- Discounts and promotions: Just like a funny video or engaging news story, discount codes and flash sales can go viral on social media, spreading rapidly and creating a sense of urgency around purchases.
E-commerce social media stars: Brands who get it right
Some brands just get it when it comes to social media and social commerce. Below are a few glowing examples of those who have successfully leveraged social media to drive consumer behaviour and sales:
Glossier, CLUSE and Snug
Glossier is what’s known as a digital native vertical brand, or DNVB, meaning it was born online and is a fully D2C business. Social media helped the company grow to more than $100 million in revenue within four years of launching back in 2010. A self-described content-first company, Glossier has a heavy social media presence with content created by influencers and followers alike, and has the mantra “Glossier is listening”, encouraging customers to help shape products and packaging.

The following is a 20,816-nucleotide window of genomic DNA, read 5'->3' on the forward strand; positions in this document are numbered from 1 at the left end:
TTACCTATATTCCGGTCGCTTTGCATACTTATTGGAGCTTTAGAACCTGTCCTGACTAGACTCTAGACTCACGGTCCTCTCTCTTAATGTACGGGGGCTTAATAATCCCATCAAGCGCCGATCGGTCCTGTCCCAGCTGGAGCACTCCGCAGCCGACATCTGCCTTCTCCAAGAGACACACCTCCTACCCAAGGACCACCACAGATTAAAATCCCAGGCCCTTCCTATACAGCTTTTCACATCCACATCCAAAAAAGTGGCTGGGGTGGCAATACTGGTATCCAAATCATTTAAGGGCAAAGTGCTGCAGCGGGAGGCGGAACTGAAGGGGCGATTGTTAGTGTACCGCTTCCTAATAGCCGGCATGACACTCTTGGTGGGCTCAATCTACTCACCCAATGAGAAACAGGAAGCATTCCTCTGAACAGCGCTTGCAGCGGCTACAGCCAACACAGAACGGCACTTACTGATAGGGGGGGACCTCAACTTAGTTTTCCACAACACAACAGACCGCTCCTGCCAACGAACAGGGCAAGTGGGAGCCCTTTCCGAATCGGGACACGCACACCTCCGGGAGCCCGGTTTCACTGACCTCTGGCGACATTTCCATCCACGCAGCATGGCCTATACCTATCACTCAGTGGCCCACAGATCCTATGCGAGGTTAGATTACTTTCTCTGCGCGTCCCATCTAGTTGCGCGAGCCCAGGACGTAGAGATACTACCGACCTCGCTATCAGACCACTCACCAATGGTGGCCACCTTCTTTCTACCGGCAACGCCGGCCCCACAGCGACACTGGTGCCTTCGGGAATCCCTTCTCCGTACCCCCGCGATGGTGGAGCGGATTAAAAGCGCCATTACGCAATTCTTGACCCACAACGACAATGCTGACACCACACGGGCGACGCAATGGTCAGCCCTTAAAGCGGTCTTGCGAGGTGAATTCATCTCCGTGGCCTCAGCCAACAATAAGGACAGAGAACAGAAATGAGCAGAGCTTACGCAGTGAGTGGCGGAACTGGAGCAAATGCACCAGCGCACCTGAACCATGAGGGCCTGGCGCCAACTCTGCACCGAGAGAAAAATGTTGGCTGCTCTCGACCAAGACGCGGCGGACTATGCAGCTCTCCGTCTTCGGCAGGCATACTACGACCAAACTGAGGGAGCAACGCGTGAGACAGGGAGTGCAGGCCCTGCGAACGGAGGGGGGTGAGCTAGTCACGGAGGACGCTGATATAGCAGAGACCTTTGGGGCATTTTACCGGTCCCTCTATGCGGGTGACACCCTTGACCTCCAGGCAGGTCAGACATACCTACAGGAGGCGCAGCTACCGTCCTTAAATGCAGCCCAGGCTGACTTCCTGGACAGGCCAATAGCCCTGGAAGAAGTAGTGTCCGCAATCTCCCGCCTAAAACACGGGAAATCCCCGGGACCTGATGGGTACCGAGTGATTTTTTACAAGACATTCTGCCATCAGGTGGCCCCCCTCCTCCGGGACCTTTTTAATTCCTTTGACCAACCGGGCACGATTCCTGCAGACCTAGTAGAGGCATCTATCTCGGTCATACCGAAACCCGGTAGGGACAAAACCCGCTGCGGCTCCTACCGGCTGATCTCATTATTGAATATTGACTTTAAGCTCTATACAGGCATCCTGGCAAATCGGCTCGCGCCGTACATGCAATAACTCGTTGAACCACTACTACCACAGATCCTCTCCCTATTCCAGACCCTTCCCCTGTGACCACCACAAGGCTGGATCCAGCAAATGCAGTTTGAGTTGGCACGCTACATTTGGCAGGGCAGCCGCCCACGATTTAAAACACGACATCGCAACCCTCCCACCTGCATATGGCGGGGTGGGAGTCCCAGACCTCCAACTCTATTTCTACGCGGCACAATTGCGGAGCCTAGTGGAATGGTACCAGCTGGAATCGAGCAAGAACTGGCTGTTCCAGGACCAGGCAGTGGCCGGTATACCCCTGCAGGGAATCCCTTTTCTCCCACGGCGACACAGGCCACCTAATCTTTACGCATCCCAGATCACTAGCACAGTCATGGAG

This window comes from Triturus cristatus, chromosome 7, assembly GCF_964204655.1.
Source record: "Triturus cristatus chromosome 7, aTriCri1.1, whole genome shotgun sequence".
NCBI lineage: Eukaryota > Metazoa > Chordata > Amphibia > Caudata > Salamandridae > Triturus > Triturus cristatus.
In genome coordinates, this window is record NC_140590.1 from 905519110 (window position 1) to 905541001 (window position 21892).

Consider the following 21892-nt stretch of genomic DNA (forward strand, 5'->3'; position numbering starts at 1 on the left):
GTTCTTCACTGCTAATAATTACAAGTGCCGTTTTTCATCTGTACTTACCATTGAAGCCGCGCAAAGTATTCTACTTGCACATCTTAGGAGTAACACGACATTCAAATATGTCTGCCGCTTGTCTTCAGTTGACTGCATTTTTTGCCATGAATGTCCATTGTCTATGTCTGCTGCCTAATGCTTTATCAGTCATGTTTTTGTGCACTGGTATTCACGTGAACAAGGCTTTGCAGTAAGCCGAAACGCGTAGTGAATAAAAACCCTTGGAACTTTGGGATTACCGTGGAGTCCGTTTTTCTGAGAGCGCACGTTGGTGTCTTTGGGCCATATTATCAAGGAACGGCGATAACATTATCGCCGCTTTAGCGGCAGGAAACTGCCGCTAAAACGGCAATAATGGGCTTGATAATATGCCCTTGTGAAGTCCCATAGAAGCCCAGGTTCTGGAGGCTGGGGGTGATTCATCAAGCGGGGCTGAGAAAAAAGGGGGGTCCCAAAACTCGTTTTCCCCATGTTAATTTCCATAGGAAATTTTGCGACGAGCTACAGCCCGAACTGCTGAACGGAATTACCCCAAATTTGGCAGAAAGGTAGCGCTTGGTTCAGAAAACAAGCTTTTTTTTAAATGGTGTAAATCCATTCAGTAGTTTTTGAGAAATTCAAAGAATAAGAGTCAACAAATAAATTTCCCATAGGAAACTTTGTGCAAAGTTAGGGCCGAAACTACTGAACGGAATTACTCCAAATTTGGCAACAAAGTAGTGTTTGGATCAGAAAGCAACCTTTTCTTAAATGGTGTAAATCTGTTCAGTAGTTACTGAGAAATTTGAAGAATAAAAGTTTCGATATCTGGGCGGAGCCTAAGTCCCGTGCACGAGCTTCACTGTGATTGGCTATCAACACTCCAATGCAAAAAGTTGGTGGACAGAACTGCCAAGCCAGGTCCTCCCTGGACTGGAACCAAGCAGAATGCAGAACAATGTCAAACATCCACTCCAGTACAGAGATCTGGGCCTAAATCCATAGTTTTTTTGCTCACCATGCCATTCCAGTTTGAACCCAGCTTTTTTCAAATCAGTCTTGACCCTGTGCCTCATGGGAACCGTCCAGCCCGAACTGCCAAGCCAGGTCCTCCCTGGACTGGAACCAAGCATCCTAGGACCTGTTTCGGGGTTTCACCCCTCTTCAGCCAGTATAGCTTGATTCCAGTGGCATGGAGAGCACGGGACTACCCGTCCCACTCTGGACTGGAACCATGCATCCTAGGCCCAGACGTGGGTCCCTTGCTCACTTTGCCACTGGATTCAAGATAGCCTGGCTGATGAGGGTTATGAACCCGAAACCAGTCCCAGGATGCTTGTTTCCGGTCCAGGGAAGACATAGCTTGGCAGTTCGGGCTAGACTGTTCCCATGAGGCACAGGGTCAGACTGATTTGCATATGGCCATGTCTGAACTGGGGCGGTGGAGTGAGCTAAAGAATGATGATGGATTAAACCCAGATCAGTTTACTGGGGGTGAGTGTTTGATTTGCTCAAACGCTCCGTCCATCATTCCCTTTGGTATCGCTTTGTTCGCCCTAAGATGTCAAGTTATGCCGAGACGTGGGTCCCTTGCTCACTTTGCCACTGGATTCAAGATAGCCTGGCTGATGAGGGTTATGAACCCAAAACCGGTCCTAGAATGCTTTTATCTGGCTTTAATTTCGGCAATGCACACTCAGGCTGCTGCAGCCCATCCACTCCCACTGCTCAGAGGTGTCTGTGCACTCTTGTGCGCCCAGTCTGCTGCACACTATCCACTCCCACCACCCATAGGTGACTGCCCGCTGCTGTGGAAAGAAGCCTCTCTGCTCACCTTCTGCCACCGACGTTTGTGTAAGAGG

Founded in the Netherlands in 2009, CLUSE is a fashion brand that started e-commerce operations in 2014. The brand’s extensive use of Instagram, its social commerce features, and user-generated content has been key to the brand’s growth.
Snug is a sofa-in-a-box company based in London. Much of its £31.6 million (about €35.9 million) revenue in 2021 was driven through social media, especially Instagram and Pinterest. Snug’s founder and CEO Rob Bridgman told Econsultancy that “people spend more time researching which sofa to buy than which house,” which is why the company focuses on making the purchase simple and accessible via social media.
Social media will continue to play a key role in the customer’s e-commerce journey
Using social media to market and directly sell e-commerce products comes back to a basic business principle: Meet your customers where they are. With the average user already spending nearly 2.5 hours per day on social media, giving them the convenience of seeing a recommendation or making a purchase right where they are is powerful. As customers grow more and more accustomed to this convenience, the area of social commerce is only expected to grow.
Lauren is a copy and content writer based in Berlin, Germany with a focus on SaaS, tech, e-commerce, and the future of work. She graduated from the Kelley School of Business with a degree in marketing and has been publishing thought leadership articles and research reports for companies in Europe, North America, and Africa since 2016.